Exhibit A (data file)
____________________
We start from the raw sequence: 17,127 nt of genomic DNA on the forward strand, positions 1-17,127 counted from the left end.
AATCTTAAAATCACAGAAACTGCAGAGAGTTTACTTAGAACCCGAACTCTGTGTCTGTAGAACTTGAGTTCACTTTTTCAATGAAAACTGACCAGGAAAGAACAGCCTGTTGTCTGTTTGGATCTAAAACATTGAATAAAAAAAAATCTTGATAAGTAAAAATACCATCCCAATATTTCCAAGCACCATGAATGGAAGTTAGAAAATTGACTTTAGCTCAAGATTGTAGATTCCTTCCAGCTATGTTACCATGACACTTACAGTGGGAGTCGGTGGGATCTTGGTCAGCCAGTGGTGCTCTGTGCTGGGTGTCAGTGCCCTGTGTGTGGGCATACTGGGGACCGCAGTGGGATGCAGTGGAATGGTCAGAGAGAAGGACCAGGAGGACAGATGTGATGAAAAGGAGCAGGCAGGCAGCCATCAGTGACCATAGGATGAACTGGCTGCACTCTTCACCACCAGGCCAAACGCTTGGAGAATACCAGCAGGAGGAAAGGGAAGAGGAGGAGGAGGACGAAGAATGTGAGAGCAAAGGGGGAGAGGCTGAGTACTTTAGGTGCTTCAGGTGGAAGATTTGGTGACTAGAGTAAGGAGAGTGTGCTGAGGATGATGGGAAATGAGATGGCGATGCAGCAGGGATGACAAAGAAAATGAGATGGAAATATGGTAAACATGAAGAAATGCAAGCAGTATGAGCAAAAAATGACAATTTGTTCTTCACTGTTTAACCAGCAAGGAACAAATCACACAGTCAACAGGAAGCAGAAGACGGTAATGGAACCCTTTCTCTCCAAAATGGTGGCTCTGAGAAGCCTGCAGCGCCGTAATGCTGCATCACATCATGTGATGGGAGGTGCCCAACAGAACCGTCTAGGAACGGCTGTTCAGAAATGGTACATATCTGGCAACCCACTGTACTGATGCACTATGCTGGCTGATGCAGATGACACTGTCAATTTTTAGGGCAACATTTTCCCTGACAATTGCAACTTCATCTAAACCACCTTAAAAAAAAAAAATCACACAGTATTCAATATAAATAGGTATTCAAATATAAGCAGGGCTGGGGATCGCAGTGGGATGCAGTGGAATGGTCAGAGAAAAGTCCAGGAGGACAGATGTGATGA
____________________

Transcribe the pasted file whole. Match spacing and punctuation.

We start from the raw sequence: 17,127 nt of genomic DNA on the forward strand, positions 1-17,127 counted from the left end.
AATCTTAAAATCACAGAAACTGCAGAGAGTTTACTTAGAACCCGAACTCTGTGTCTGTAGAACTTGAGTTCACTTTTTCAATGAAAACTGACCAGGAAAGAACAGCCTGTTGTCTGTTTGGATCTAAAACATTGAATAAAAAAAAATCTTGATAAGTAAAAATACCATCCCAATATTTCCAAGCACCATGAATGGAAGTTAGAAAATTGACTTTAGCTCAAGATTGTAGATTCCTTCCAGCTATGTTACCATGACACTTACAGTGGGAGTCGGTGGGATCTTGGTCAGCCAGTGGTGCTCTGTGCTGGGTGTCAGTGCCCTGTGTGTGGGCATACTGGGGACCGCAGTGGGATGCAGTGGAATGGTCAGAGAGAAGGACCAGGAGGACAGATGTGATGAAAAGGAGCAGGCAGGCAGCCATCAGTGACCATAGGATGAACTGGCTGCACTCTTCACCACCAGGCCAAACGCTTGGAGAATACCAGCAGGAGGAAAGGGAAGAGGAGGAGGAGGACGAAGAATGTGAGAGCAAAGGGGGAGAGGCTGAGTACTTTAGGTGCTTCAGGTGGAAGATTTGGTGACTAGAGTAAGGAGAGTGTGCTGAGGATGATGGGAAATGAGATGGCGATGCAGCAGGGATGACAAAGAAAATGAGATGGAAATATGGTAAACATGAAGAAATGCAAGCAGTATGAGCAAAAAATGACAATTTGTTCTTCACTGTTTAACCAGCAAGGAACAAATCACACAGTCAACAGGAAGCAGAAGACGGTAATGGAACCCTTTCTCTCCAAAATGGTGGCTCTGAGAAGCCTGCAGCGCCGTAATGCTGCATCACATCATGTGATGGGAGGTGCCCAACAGAACCGTCTAGGAACGGCTGTTCAGAAATGGTACATATCTGGCAACCCACTGTACTGATGCACTATGCTGGCTGATGCAGATGACACTGTCAATTTTTAGGGCAACATTTTCCCTGACAATTGCAACTTCATCTAAACCACCTTAAAAAAAAAAAATCACACAGTATTCAATATAAATAGGTATTCAAATATAAGCAGGGCTGGGGATCGCAGTGGGATGCAGTGGAATGGTCAGAGAAAAGTCCAGGAGGACAGATGTGATGA